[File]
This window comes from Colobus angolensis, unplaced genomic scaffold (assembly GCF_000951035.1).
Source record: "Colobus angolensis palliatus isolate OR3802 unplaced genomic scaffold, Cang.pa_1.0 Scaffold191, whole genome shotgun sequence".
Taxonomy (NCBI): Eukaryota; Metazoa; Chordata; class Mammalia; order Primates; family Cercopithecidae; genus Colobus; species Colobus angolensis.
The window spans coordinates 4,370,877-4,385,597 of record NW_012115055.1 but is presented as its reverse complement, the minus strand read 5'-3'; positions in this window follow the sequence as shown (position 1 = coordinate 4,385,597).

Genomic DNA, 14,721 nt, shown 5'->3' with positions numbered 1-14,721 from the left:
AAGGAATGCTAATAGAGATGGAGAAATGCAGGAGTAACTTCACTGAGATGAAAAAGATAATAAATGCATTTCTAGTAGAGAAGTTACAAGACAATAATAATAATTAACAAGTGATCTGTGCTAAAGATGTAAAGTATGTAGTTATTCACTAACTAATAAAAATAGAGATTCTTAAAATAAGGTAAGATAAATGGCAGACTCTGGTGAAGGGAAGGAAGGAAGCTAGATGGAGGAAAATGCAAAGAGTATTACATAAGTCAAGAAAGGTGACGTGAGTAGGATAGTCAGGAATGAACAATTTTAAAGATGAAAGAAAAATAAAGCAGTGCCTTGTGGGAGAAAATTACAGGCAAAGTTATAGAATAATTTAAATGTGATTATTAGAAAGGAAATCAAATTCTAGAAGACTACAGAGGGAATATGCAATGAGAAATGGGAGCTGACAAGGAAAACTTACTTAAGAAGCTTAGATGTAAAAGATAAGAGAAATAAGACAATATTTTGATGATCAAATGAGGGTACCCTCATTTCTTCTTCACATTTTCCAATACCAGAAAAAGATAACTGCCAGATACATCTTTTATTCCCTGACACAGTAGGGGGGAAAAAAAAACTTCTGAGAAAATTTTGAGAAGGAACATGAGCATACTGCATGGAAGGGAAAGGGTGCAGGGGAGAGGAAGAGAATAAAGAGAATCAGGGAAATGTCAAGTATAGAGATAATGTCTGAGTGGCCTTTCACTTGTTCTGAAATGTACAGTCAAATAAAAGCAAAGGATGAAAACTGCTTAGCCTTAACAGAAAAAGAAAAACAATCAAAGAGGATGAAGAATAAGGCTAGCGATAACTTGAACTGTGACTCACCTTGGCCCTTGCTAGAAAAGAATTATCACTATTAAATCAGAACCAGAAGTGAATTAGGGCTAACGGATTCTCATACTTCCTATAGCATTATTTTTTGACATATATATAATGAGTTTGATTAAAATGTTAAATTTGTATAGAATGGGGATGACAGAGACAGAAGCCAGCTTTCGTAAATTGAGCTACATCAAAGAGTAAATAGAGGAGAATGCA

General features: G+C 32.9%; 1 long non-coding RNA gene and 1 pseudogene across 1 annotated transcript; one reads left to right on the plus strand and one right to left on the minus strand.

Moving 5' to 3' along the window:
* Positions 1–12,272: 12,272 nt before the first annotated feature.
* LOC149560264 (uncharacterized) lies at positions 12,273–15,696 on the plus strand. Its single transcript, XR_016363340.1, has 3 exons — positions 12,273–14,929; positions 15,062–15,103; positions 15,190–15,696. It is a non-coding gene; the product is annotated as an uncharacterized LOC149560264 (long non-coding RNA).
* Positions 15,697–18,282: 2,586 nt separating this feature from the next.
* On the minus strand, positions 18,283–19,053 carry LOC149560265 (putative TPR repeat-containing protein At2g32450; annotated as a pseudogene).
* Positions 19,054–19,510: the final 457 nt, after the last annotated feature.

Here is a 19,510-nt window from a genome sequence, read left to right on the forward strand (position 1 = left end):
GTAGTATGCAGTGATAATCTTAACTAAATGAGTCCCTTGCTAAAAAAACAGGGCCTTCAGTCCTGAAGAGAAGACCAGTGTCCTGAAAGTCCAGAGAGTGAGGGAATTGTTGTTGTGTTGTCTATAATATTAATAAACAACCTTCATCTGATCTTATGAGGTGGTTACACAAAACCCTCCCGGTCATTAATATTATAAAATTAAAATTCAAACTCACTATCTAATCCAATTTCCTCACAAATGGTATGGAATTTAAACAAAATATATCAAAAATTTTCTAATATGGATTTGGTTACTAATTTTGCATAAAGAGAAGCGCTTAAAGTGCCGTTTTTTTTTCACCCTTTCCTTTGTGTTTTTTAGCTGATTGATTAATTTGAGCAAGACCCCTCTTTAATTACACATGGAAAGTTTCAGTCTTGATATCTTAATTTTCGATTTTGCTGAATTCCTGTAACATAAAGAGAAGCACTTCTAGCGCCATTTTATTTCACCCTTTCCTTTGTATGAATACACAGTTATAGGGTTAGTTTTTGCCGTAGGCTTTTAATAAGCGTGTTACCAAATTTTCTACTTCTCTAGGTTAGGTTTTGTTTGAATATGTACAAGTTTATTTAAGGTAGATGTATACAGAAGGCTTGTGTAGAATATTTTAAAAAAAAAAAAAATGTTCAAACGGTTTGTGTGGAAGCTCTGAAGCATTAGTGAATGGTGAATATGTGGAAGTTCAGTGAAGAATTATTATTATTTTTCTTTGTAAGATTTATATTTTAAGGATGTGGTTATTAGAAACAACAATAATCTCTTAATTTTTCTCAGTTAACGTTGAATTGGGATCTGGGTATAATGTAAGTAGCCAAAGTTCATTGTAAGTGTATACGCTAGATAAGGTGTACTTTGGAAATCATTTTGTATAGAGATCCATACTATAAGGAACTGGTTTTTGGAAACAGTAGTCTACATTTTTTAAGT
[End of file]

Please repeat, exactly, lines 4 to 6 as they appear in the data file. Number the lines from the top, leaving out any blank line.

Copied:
The window spans coordinates 4,370,877-4,385,597 of record NW_012115055.1 but is presented as its reverse complement, the minus strand read 5'-3'; positions in this window follow the sequence as shown (position 1 = coordinate 4,385,597).

Genomic DNA, 14,721 nt, shown 5'->3' with positions numbered 1-14,721 from the left:
AAGGAATGCTAATAGAGATGGAGAAATGCAGGAGTAACTTCACTGAGATGAAAAAGATAATAAATGCATTTCTAGTAGAGAAGTTACAAGACAATAATAATAATTAACAAGTGATCTGTGCTAAAGATGTAAAGTATGTAGTTATTCACTAACTAATAAAAATAGAGATTCTTAAAATAAGGTAAGATAAATGGCAGACTCTGGTGAAGGGAAGGAAGGAAGCTAGATGGAGGAAAATGCAAAGAGTATTACATAAGTCAAGAAAGGTGACGTGAGTAGGATAGTCAGGAATGAACAATTTTAAAGATGAAAGAAAAATAAAGCAGTGCCTTGTGGGAGAAAATTACAGGCAAAGTTATAGAATAATTTAAATGTGATTATTAGAAAGGAAATCAAATTCTAGAAGACTACAGAGGGAATATGCAATGAGAAATGGGAGCTGACAAGGAAAACTTACTTAAGAAGCTTAGATGTAAAAGATAAGAGAAATAAGACAATATTTTGATGATCAAATGAGGGTACCCTCATTTCTTCTTCACATTTTCCAATACCAGAAAAAGATAACTGCCAGATACATCTTTTATTCCCTGACACAGTAGGGGGGAAAAAAAAACTTCTGAGAAAATTTTGAGAAGGAACATGAGCATACTGCATGGAAGGGAAAGGGTGCAGGGGAGAGGAAGAGAATAAAGAGAATCAGGGAAATGTCAAGTATAGAGATAATGTCTGAGTGGCCTTTCACTTGTTCTGAAATGTACAGTCAAATAAAAGCAAAGGATGAAAACTGCTTAGCCTTAACAGAAAAAGAAAAACAATCAAAGAGGATGAAGAATAAGGCTAGCGATAACTTGAACTGTGACTCACCTTGGCCCTTGCTAGAAAAGAATTATCACTATTAAATCAGAACCAGAAGTGAATTAGGGCTAACGGATTCTCATACTTCCTATAGCATTATTTTTTGACATATATATAATGAGTTTGATTAAAATGTTAAATTTGTATAGAATGGGGATGACAGAGACAGAAGCCAGCTTTCGTAAATTGAGCTACATCAAAGAGTAAATAGAGGAGAATGCA